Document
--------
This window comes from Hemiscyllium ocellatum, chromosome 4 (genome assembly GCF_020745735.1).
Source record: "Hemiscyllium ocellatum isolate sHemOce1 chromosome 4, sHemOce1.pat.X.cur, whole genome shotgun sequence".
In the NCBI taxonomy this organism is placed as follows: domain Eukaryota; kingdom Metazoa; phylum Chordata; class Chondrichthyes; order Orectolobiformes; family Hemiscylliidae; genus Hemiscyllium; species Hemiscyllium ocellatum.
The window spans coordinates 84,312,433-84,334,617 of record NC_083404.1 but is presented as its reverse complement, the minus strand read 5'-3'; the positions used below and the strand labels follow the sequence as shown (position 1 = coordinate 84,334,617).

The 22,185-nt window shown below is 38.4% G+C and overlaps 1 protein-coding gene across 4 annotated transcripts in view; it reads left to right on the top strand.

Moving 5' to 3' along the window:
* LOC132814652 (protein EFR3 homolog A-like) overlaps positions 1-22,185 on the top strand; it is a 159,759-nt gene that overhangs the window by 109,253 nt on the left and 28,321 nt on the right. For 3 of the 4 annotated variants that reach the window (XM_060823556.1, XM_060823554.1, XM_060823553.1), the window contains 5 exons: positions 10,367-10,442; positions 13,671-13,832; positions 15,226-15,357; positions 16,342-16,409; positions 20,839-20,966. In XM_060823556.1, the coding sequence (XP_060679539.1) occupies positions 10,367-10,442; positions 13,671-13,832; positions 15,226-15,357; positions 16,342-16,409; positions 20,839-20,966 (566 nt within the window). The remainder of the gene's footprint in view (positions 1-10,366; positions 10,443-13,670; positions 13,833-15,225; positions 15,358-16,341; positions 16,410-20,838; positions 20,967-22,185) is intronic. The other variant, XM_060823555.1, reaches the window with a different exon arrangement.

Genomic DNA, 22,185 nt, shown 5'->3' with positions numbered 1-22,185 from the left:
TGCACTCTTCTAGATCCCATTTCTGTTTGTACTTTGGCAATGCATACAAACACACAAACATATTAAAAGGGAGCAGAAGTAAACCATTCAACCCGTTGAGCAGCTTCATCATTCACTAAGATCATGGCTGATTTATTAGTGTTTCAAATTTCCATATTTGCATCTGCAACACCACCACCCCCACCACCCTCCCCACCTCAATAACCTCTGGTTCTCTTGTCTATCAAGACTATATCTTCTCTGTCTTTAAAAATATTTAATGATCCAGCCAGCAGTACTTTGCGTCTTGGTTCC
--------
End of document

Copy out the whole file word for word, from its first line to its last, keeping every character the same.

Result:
This window comes from Hemiscyllium ocellatum, chromosome 4 (genome assembly GCF_020745735.1).
Source record: "Hemiscyllium ocellatum isolate sHemOce1 chromosome 4, sHemOce1.pat.X.cur, whole genome shotgun sequence".
In the NCBI taxonomy this organism is placed as follows: domain Eukaryota; kingdom Metazoa; phylum Chordata; class Chondrichthyes; order Orectolobiformes; family Hemiscylliidae; genus Hemiscyllium; species Hemiscyllium ocellatum.
The window spans coordinates 84,312,433-84,334,617 of record NC_083404.1 but is presented as its reverse complement, the minus strand read 5'-3'; the positions used below and the strand labels follow the sequence as shown (position 1 = coordinate 84,334,617).

The 22,185-nt window shown below is 38.4% G+C and overlaps 1 protein-coding gene across 4 annotated transcripts in view; it reads left to right on the top strand.

Moving 5' to 3' along the window:
* LOC132814652 (protein EFR3 homolog A-like) overlaps positions 1-22,185 on the top strand; it is a 159,759-nt gene that overhangs the window by 109,253 nt on the left and 28,321 nt on the right. For 3 of the 4 annotated variants that reach the window (XM_060823556.1, XM_060823554.1, XM_060823553.1), the window contains 5 exons: positions 10,367-10,442; positions 13,671-13,832; positions 15,226-15,357; positions 16,342-16,409; positions 20,839-20,966. In XM_060823556.1, the coding sequence (XP_060679539.1) occupies positions 10,367-10,442; positions 13,671-13,832; positions 15,226-15,357; positions 16,342-16,409; positions 20,839-20,966 (566 nt within the window). The remainder of the gene's footprint in view (positions 1-10,366; positions 10,443-13,670; positions 13,833-15,225; positions 15,358-16,341; positions 16,410-20,838; positions 20,967-22,185) is intronic. The other variant, XM_060823555.1, reaches the window with a different exon arrangement.

Genomic DNA, 22,185 nt, shown 5'->3' with positions numbered 1-22,185 from the left:
TGCACTCTTCTAGATCCCATTTCTGTTTGTACTTTGGCAATGCATACAAACACACAAACATATTAAAAGGGAGCAGAAGTAAACCATTCAACCCGTTGAGCAGCTTCATCATTCACTAAGATCATGGCTGATTTATTAGTGTTTCAAATTTCCATATTTGCATCTGCAACACCACCACCCCCACCACCCTCCCCACCTCAATAACCTCTGGTTCTCTTGTCTATCAAGACTATATCTTCTCTGTCTTTAAAAATATTTAATGATCCAGCCAGCAGTACTTTGCGTCTTGGTTCC